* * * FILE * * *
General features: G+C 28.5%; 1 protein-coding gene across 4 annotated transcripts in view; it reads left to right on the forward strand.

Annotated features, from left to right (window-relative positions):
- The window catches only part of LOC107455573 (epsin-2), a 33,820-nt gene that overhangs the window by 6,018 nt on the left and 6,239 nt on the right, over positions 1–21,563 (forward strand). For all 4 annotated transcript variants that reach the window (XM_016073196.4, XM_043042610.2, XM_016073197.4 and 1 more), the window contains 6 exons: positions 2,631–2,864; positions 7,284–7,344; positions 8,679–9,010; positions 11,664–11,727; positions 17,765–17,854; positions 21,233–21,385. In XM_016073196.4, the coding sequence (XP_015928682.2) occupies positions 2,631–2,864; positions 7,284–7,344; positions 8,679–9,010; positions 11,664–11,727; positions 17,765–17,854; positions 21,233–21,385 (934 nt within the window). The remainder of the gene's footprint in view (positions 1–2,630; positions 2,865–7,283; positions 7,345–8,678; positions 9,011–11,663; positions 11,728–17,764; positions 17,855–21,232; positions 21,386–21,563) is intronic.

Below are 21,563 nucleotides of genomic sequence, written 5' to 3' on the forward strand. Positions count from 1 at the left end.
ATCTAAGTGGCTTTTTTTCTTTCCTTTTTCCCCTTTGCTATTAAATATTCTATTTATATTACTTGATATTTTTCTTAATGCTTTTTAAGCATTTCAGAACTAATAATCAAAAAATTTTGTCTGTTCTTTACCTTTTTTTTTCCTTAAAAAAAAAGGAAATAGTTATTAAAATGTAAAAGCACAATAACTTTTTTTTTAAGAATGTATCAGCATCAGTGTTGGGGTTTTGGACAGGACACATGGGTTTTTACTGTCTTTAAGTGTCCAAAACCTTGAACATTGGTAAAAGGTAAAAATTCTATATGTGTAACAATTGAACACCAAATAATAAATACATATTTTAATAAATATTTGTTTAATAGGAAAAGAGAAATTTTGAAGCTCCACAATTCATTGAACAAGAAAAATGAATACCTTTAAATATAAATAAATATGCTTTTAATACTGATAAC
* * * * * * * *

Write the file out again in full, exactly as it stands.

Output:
General features: G+C 28.5%; 1 protein-coding gene across 4 annotated transcripts in view; it reads left to right on the forward strand.

Annotated features, from left to right (window-relative positions):
- The window catches only part of LOC107455573 (epsin-2), a 33,820-nt gene that overhangs the window by 6,018 nt on the left and 6,239 nt on the right, over positions 1–21,563 (forward strand). For all 4 annotated transcript variants that reach the window (XM_016073196.4, XM_043042610.2, XM_016073197.4 and 1 more), the window contains 6 exons: positions 2,631–2,864; positions 7,284–7,344; positions 8,679–9,010; positions 11,664–11,727; positions 17,765–17,854; positions 21,233–21,385. In XM_016073196.4, the coding sequence (XP_015928682.2) occupies positions 2,631–2,864; positions 7,284–7,344; positions 8,679–9,010; positions 11,664–11,727; positions 17,765–17,854; positions 21,233–21,385 (934 nt within the window). The remainder of the gene's footprint in view (positions 1–2,630; positions 2,865–7,283; positions 7,345–8,678; positions 9,011–11,663; positions 11,728–17,764; positions 17,855–21,232; positions 21,386–21,563) is intronic.

Below are 21,563 nucleotides of genomic sequence, written 5' to 3' on the forward strand. Positions count from 1 at the left end.
ATCTAAGTGGCTTTTTTTCTTTCCTTTTTCCCCTTTGCTATTAAATATTCTATTTATATTACTTGATATTTTTCTTAATGCTTTTTAAGCATTTCAGAACTAATAATCAAAAAATTTTGTCTGTTCTTTACCTTTTTTTTTCCTTAAAAAAAAAGGAAATAGTTATTAAAATGTAAAAGCACAATAACTTTTTTTTTAAGAATGTATCAGCATCAGTGTTGGGGTTTTGGACAGGACACATGGGTTTTTACTGTCTTTAAGTGTCCAAAACCTTGAACATTGGTAAAAGGTAAAAATTCTATATGTGTAACAATTGAACACCAAATAATAAATACATATTTTAATAAATATTTGTTTAATAGGAAAAGAGAAATTTTGAAGCTCCACAATTCATTGAACAAGAAAAATGAATACCTTTAAATATAAATAAATATGCTTTTAATACTGATAAC